Nichols is hiring

Nichols Brothers ship has come in.

Specifically, the contracts to build two ships. What this means for the Freeland boatyard is that they are in the hiring mode.

As another area industrial employer, Boeing, works through round after round of layoffs, Nichols will be bringing people on throughout the summer. The company will increase its workforce from 180 to 300 by September.

"This will be one our higher levels of employment," said Nichols Brothers partner Bryan Nichols this week.

It's good employment news for South Whidbey. The contracts for the two boats -- one a firefighting boat, the other a sternwheel liner -- total about $60 million.

Sharon Hart, director of the Island District Economic Development Council, said that amount of business and the employment it generates is good news in the current economy. She said county residents are still dealing with the impact of the Boeing layoffs.

"So Nichols is really a bright spot," said Hart.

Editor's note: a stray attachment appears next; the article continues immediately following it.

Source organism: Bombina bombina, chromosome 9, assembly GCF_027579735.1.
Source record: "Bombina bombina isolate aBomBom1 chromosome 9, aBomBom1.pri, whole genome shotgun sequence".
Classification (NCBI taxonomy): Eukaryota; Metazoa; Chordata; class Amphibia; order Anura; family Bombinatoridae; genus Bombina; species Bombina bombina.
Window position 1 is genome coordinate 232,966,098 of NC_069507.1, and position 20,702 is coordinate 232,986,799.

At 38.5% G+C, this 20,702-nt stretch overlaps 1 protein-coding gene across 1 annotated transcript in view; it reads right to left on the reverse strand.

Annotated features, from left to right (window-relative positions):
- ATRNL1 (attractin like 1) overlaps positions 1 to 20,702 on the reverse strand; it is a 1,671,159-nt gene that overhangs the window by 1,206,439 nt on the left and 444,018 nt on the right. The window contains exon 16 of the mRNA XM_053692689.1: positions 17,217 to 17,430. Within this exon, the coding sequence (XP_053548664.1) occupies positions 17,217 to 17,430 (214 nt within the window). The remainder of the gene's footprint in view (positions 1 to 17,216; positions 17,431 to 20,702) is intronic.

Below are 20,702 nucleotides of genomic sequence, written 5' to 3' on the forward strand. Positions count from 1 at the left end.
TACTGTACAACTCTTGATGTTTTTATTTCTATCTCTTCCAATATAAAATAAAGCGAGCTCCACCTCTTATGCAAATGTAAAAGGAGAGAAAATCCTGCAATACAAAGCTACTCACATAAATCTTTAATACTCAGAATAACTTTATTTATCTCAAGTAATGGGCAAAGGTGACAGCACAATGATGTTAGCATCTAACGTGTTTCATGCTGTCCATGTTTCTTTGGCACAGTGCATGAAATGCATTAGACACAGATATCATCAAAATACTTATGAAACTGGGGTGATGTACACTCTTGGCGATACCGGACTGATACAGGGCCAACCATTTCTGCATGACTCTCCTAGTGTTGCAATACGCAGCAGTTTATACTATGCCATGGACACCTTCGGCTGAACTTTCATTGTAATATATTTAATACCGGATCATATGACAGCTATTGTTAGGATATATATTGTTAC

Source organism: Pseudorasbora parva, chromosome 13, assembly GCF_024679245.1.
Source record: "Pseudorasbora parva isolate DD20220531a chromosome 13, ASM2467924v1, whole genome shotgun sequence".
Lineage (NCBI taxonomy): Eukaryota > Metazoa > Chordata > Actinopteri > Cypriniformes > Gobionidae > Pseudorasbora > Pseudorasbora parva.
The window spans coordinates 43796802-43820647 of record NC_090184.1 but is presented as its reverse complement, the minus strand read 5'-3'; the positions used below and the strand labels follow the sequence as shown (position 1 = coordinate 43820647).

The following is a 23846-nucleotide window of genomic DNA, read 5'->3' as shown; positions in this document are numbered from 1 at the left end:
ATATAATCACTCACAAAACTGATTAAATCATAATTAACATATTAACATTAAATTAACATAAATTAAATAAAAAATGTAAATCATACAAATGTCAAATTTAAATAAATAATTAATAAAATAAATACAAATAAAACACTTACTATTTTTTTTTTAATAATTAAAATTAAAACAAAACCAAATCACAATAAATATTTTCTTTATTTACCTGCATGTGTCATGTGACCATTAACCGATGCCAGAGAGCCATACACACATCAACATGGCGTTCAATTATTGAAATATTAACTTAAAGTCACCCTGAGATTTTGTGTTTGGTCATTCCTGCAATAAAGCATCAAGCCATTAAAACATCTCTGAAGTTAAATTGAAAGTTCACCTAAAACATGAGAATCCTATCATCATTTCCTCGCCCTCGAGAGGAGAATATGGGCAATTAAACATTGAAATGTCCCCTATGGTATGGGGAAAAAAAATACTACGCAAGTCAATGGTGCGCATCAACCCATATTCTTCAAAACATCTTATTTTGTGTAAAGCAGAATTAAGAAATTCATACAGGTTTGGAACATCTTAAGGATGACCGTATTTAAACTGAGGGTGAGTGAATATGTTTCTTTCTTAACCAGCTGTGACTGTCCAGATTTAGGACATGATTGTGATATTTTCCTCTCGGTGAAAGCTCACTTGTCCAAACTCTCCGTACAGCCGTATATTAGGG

Nichols landed the contracts last year to build the $50 million sternwheeler and a $9 million fireboat for the city of Los Angeles. The sternwheeler, named Empress of the North, will be the largest vessel ever built at Nichols: When completed, she will measure 360 feet from stem to stern and have a 60-foot beam. Nichols said the company has increased the size of its boatyard to accommodate the large vessel.

It is the sister ship to another sternwheeler built at Nichols, the Queen of the West, which cruises the Columbia and Snake Rivers. The Queen was 230 feet long and about 50 feet wide. Nichols said the new boat needed to be bigger because it will be a seagoing vessel.

The Empress will have 114 luxury cabins, several dining areas and lounges. It will carry 235 passengers. Launch date is expected sometime next spring.

The new fireboat, known as Los Angles Fire Boat No. 2, is expected to be completed by December 2002.

According to Nichols, it will have the largest water discharge capability of any fireboat in the world.

"It will be able to douse a fire at 31,000 gallons per minute."

The fireboat will also have unique maneuverability. Nichols compared the propulsion system to two egg beaters underneath the boat.

"It will allow it to maneuver in close to the fire and hold its position."

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